When a coach or other extracurricular sponsor cannot fulfill their duties, districts sometime wonder what to do about stipends.
Due to COVID-19 it is uncertain how extracurricular activities may be interrupted. Activities may continue as they have in the past, or they may discontinue briefly or for an entire season. Regardless, districts have issued contracts and made supplemental duty assignments. Navigating pay for these assignments during unpredictable circumstances depends on the agreement between the coach and the district.
Assignment of duties
Districts employ coaches in two ways—by assigning supplemental duties at will or employing individuals on a dual-assignment contract. Districts may use a combination of both and apply them differently for different assignments. A detailed discussion of supplemental duty assignments is included in the HR Library topic Employment Contracts.
Supplemental duty assignment
When an individual is assigned an additional duty at will, the supplemental duty is not part of a contract and neither is the associated pay. A model assignment of supplemental duties (i.e., an at-will agreement) is included in the HR Library. The use of this form ensures the delineation between a dual-assignment position and a supplemental duty assignment. The TASB model form and model contracts are carefully constructed to address changes in law and interpretation in commissioner decisions. Altering the forms without input from local counsel could impact the enforceability of the agreement.
A dual-assignment contract applies statutory protections to both positions (e.g., teacher and coach) and pay associated with both positions is tied to the contract. Any changes to the terms of the contract must comply with Texas Education Code Chapter 21 requirements.
Districts wanting to move an individual from a dual-assignment contract to a supplemental duty assignment must plan ahead. An employee is entitled to the dual-assignment contract until the employee resigns or the district ends his or her contract. However, if an employee voluntarily resigns a dual-assignment contract, the district may employ the person on a single-assignment contract (e.g., teacher) and utilize a supplemental duty assignment for the extra duty. Because of this, a phased-in approach using an at-will agreement for new hires and grandfathering those individuals already on a dual-assignment contract, may be the easiest approach.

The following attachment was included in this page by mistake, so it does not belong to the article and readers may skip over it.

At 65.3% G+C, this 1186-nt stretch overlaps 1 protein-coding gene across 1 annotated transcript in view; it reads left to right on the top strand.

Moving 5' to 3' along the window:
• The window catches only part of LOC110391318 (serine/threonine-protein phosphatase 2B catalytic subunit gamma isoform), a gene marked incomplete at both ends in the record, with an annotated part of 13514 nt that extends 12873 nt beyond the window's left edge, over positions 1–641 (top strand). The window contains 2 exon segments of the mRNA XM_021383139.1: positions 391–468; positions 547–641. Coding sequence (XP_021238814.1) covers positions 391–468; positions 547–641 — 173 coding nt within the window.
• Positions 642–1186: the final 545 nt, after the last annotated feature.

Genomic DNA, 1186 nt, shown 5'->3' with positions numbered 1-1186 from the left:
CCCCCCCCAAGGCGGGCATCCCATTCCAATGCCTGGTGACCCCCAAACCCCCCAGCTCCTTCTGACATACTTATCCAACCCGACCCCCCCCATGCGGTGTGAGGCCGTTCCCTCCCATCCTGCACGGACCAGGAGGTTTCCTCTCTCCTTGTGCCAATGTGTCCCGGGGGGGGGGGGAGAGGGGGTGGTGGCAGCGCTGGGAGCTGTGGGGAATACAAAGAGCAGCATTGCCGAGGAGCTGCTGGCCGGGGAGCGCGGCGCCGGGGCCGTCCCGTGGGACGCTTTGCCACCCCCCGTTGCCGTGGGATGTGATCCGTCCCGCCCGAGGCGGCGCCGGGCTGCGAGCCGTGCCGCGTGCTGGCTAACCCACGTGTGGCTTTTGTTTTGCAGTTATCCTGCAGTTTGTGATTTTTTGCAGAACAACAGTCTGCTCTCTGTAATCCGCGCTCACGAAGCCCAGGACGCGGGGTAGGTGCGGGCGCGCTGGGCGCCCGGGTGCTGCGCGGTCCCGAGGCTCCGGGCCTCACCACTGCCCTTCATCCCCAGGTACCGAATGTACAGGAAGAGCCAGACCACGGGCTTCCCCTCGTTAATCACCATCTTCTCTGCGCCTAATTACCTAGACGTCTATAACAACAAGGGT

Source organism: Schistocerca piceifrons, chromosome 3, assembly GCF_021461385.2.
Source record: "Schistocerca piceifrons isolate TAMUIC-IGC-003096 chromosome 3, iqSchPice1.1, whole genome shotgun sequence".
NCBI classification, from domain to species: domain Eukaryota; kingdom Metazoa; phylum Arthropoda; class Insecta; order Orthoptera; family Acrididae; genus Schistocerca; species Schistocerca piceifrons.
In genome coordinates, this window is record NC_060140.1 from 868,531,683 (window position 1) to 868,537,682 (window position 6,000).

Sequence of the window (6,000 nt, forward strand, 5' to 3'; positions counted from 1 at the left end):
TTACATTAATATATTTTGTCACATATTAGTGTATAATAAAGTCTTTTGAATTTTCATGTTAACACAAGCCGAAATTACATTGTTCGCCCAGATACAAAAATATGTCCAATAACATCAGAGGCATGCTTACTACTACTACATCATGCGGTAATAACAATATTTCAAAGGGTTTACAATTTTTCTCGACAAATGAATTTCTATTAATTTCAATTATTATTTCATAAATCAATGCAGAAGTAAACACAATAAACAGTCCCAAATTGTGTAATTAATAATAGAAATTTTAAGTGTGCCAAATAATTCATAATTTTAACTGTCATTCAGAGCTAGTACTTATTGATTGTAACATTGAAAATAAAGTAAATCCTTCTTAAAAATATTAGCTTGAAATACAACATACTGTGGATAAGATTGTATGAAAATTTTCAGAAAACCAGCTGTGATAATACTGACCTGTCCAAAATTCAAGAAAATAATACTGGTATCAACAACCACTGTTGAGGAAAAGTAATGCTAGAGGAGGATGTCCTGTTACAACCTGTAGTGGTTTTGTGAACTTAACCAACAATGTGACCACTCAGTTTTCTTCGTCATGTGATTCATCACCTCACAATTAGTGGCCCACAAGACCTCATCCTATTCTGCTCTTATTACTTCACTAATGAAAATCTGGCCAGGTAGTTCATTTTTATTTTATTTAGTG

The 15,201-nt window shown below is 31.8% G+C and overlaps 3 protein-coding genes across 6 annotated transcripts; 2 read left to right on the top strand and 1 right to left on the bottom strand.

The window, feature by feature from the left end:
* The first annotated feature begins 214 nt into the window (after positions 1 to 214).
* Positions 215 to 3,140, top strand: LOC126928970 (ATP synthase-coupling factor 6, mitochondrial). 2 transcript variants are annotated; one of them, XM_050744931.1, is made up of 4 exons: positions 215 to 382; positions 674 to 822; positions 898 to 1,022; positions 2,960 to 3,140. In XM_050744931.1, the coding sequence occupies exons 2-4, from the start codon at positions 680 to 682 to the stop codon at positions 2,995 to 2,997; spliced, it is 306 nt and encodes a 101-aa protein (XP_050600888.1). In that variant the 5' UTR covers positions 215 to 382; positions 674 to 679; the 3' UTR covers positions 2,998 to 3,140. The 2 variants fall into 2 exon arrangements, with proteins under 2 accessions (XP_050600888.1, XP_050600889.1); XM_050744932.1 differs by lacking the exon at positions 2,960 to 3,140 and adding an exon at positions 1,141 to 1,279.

A dual-assignment contract provides little flexibility for stopping payment for assignments. If notice is not provided prior to the penalty-free resignation deadline, the only options for discontinuation include termination, nonrenewal, or resignation of the contract.
Supplemental duty assignments are at-will and do not provide property rights to continuation. At any time the employee may resign or the district may terminate the supplemental duty and the pay associated with the supplemental duty. Pay may be prorated if an employee does not complete the assignment. If a duty is partially completed, calculating prorated payment may present challenges. Conducting meetings, practices, and other training should be considered when determining how much is owed. Reduction of pay associated with a supplemental duty after the penalty-free resignation date could lead to a legal challenge, and a district should seek advice of local counsel.
If you assign duties at will and have not used written agreements in the past, it is advisable to utilize supplemental duty assignments.
Cancelling a stipend for a supplemental duty assignment should be handled with caution. The decision to not pay a stipend may help the district’s financial outlook but may negatively impact the district’s ability to recruit and retain quality staff for these positions in the future.
The stipend is reflective of an individual’s commitment to the sport or activity before, during, and after the actual competition or event. Remember, even while an extracurricular activity may be interrupted, coaches, band directors, and other sponsors continue their work with students to prepare them for future opportunities.
There is a potential for a legal challenge any time a district reduces an employee’s pay. If the district desires to proceed with a reduction of a stipend amount, it should work with local counsel to ensure that it follows proper procedures. Costs to defend a legal challenge could easily erode savings from reduction of extra duty stipends.
Karen Dooley is a senior HR consultant at TASB HR Services. Send Karen an email at email@example.com.
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